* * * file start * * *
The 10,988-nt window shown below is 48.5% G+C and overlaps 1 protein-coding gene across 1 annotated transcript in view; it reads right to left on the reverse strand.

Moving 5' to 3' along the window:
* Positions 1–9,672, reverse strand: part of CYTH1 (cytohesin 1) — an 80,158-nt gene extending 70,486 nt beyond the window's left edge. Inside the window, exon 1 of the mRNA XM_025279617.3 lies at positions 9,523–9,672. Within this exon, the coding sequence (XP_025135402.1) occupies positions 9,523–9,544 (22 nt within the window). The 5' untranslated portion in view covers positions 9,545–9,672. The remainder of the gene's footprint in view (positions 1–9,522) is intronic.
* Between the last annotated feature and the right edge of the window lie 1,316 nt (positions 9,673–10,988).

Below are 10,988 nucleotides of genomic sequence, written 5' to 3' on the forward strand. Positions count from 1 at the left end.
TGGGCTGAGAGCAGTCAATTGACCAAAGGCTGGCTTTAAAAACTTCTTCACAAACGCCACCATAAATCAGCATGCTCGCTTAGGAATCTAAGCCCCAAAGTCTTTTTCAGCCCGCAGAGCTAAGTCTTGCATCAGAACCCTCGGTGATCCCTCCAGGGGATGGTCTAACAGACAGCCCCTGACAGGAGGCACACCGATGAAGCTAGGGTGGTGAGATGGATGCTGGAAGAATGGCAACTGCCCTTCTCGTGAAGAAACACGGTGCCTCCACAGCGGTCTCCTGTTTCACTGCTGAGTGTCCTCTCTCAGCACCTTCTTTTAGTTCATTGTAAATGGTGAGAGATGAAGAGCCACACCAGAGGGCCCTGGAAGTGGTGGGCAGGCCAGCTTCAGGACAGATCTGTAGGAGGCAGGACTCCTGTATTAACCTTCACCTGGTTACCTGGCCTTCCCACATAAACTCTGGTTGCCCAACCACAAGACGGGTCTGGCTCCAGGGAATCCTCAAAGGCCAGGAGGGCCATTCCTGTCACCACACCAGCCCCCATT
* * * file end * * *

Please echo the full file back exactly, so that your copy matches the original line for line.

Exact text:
The 10,988-nt window shown below is 48.5% G+C and overlaps 1 protein-coding gene across 1 annotated transcript in view; it reads right to left on the reverse strand.

Moving 5' to 3' along the window:
* Positions 1–9,672, reverse strand: part of CYTH1 (cytohesin 1) — an 80,158-nt gene extending 70,486 nt beyond the window's left edge. Inside the window, exon 1 of the mRNA XM_025279617.3 lies at positions 9,523–9,672. Within this exon, the coding sequence (XP_025135402.1) occupies positions 9,523–9,544 (22 nt within the window). The 5' untranslated portion in view covers positions 9,545–9,672. The remainder of the gene's footprint in view (positions 1–9,522) is intronic.
* Between the last annotated feature and the right edge of the window lie 1,316 nt (positions 9,673–10,988).

Below are 10,988 nucleotides of genomic sequence, written 5' to 3' on the forward strand. Positions count from 1 at the left end.
TGGGCTGAGAGCAGTCAATTGACCAAAGGCTGGCTTTAAAAACTTCTTCACAAACGCCACCATAAATCAGCATGCTCGCTTAGGAATCTAAGCCCCAAAGTCTTTTTCAGCCCGCAGAGCTAAGTCTTGCATCAGAACCCTCGGTGATCCCTCCAGGGGATGGTCTAACAGACAGCCCCTGACAGGAGGCACACCGATGAAGCTAGGGTGGTGAGATGGATGCTGGAAGAATGGCAACTGCCCTTCTCGTGAAGAAACACGGTGCCTCCACAGCGGTCTCCTGTTTCACTGCTGAGTGTCCTCTCTCAGCACCTTCTTTTAGTTCATTGTAAATGGTGAGAGATGAAGAGCCACACCAGAGGGCCCTGGAAGTGGTGGGCAGGCCAGCTTCAGGACAGATCTGTAGGAGGCAGGACTCCTGTATTAACCTTCACCTGGTTACCTGGCCTTCCCACATAAACTCTGGTTGCCCAACCACAAGACGGGTCTGGCTCCAGGGAATCCTCAAAGGCCAGGAGGGCCATTCCTGTCACCACACCAGCCCCCATT